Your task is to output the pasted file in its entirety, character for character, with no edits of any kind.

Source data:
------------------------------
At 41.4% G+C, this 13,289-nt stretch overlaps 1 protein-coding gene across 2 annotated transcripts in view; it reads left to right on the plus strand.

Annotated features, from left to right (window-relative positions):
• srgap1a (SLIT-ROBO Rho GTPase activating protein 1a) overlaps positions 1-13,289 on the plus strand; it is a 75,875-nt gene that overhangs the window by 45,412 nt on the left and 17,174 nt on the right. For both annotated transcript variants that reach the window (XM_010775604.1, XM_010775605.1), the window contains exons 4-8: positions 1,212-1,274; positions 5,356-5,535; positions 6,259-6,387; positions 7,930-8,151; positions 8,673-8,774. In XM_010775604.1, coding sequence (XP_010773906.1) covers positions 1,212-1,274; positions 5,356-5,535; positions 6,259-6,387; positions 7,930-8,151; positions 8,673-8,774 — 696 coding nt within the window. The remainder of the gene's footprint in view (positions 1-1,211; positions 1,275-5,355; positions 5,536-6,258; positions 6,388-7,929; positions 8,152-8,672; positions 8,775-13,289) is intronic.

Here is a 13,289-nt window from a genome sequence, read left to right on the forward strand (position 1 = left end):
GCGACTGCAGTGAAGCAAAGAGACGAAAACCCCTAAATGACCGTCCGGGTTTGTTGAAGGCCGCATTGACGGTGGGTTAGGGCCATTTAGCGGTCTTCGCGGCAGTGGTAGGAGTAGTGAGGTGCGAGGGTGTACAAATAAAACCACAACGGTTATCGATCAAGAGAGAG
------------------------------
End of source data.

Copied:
At 41.4% G+C, this 13,289-nt stretch overlaps 1 protein-coding gene across 2 annotated transcripts in view; it reads left to right on the plus strand.

Annotated features, from left to right (window-relative positions):
• srgap1a (SLIT-ROBO Rho GTPase activating protein 1a) overlaps positions 1-13,289 on the plus strand; it is a 75,875-nt gene that overhangs the window by 45,412 nt on the left and 17,174 nt on the right. For both annotated transcript variants that reach the window (XM_010775604.1, XM_010775605.1), the window contains exons 4-8: positions 1,212-1,274; positions 5,356-5,535; positions 6,259-6,387; positions 7,930-8,151; positions 8,673-8,774. In XM_010775604.1, coding sequence (XP_010773906.1) covers positions 1,212-1,274; positions 5,356-5,535; positions 6,259-6,387; positions 7,930-8,151; positions 8,673-8,774 — 696 coding nt within the window. The remainder of the gene's footprint in view (positions 1-1,211; positions 1,275-5,355; positions 5,536-6,258; positions 6,388-7,929; positions 8,152-8,672; positions 8,775-13,289) is intronic.

Here is a 13,289-nt window from a genome sequence, read left to right on the forward strand (position 1 = left end):
GCGACTGCAGTGAAGCAAAGAGACGAAAACCCCTAAATGACCGTCCGGGTTTGTTGAAGGCCGCATTGACGGTGGGTTAGGGCCATTTAGCGGTCTTCGCGGCAGTGGTAGGAGTAGTGAGGTGCGAGGGTGTACAAATAAAACCACAACGGTTATCGATCAAGAGAGAG